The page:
Without GPS, traveling the oceans of the world would much more dangerous.
But what are the best GPS units for your dollars?
Before I look in detail at the best GPS units for your boat, I thought I’d take a moment to discuss the merits of a good GPS unit.
So, what does GPS stand for? Global Positioning System. It consists of around thirty satellites that circle the earth. Your receiver has to connect with at least three of these satellites to provide positioning accuracy of about 50ft.
The U.S. military developed it, and with all these military innovations, there is always a commercial use.
Before GPS, most ocean-going ships used Long Range Navigation, or LORANS for short, but that only had an accuracy measured in the tens of miles.
Now, it’s hard to understate just how important GPS is to today’s sailors. In short, it’s as vital as a buoyancy aid or a life raft. Without GPS, countless people would have sailed off course and become lost at sea. Before technology, sailors would navigate using the stars, or charts, or visible land. Learning these old skills is a dying art, so what does that modern boater rely on? Technology, that’s what.
But using GPS in the middle of the ocean is far different from the GPS units that have become common-place in our cars. Oceans don’t have signposts or junctions.
So Why Do You Need GPS?
It’s important to distinguish what type of boater you are. Are you an inland waterways user, happy to cruise up and down the lakes and rivers? If so, a GPS is useful, but not essential. If you get lost on the lake, keep pointing the boat in one direction, and you’ll hit land. However, the sonar facility on the GPS unit will come in handy for shallow waters.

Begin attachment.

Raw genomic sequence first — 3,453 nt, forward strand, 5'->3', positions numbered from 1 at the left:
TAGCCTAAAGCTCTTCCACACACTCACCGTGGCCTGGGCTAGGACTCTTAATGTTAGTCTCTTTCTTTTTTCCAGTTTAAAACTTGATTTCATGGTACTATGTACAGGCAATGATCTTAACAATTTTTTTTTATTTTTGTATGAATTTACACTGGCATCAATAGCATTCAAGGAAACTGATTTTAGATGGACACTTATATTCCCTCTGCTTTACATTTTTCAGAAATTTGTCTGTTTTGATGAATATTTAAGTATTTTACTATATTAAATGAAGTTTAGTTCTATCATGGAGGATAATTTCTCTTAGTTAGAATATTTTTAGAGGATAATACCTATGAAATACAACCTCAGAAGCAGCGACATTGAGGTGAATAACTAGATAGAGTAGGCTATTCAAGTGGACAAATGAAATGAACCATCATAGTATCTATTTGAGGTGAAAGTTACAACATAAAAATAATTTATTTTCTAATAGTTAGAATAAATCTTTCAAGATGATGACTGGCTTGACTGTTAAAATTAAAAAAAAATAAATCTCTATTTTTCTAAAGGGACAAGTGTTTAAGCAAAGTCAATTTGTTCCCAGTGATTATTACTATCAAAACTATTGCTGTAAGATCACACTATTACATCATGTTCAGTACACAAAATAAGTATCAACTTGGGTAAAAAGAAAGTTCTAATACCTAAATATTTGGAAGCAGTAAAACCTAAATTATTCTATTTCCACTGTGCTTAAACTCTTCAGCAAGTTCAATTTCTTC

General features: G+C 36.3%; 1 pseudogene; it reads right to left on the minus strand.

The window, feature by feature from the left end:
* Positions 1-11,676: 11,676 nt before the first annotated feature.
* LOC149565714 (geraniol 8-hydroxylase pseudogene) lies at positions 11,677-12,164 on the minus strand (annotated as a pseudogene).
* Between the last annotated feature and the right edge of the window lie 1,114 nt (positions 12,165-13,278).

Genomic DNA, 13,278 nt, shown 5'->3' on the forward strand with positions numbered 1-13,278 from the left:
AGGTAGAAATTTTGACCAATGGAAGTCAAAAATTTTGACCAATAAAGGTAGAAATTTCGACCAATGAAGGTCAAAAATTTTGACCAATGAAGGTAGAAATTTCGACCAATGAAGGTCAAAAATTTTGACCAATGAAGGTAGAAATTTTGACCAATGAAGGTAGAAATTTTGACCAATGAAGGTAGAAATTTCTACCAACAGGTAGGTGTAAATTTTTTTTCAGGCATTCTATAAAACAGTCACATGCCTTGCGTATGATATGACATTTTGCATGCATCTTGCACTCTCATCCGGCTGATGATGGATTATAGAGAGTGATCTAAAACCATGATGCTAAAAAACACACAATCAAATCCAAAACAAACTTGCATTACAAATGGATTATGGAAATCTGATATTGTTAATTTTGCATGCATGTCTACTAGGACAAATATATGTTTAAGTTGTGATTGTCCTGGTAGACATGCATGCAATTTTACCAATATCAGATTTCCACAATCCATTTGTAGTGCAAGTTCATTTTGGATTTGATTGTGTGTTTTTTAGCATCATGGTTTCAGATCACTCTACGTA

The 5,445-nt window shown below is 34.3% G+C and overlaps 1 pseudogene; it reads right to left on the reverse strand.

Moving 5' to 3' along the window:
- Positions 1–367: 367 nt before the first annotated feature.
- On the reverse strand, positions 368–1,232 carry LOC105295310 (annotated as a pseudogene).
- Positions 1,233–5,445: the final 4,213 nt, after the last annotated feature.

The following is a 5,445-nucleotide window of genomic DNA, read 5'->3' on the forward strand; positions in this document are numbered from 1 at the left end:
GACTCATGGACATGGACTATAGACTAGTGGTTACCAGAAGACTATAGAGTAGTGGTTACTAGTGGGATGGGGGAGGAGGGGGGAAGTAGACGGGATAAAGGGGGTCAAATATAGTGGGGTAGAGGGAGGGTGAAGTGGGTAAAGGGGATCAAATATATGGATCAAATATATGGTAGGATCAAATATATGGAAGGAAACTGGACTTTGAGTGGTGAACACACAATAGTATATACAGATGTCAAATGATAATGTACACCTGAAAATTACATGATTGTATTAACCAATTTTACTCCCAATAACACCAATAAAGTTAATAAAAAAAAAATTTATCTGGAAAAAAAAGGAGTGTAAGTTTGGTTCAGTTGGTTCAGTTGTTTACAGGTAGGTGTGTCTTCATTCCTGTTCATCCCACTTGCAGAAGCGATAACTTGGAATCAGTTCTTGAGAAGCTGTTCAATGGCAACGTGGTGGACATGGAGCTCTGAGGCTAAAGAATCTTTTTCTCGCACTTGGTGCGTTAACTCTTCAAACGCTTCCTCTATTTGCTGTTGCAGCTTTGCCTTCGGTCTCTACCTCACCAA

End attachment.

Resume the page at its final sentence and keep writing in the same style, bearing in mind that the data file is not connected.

The GPS unit has a use when you moor up and explore the rugged terrain. I think it’s fair to say that boaters are outdoor types, eager to get out into nature and see some of our beautiful lakeside islands and forests. Then a hand-held GPS will prove invaluable. It will allow yo to explore the wild in the knowledge that technology has your back.
However, on ocean-going yachts, the scenario is entirely different. A good GPS unit is a life-saver. It helps you plot your journey, even in the deepest and most remote seas. All because the umbrella of satellites is protecting you.
NEVER leave the shore without a GPS unit, not unless you can read the stars, or read a map of the oceans via charts.
An excellent rule of thumb is this: If you’re surrounded by water, and you don’t have the first clue where to go, you probably should have packed a GPS unit.
What Can GPS Do?
It’s probably better to ask: What can’t GPS do? Okay, so I get that there are limitations, and depending on budget, some have more advanced features than others. But in essence, a good basic GPS unit should:
Act as a Compass:
It should give you a bearing to your destination based on your current position.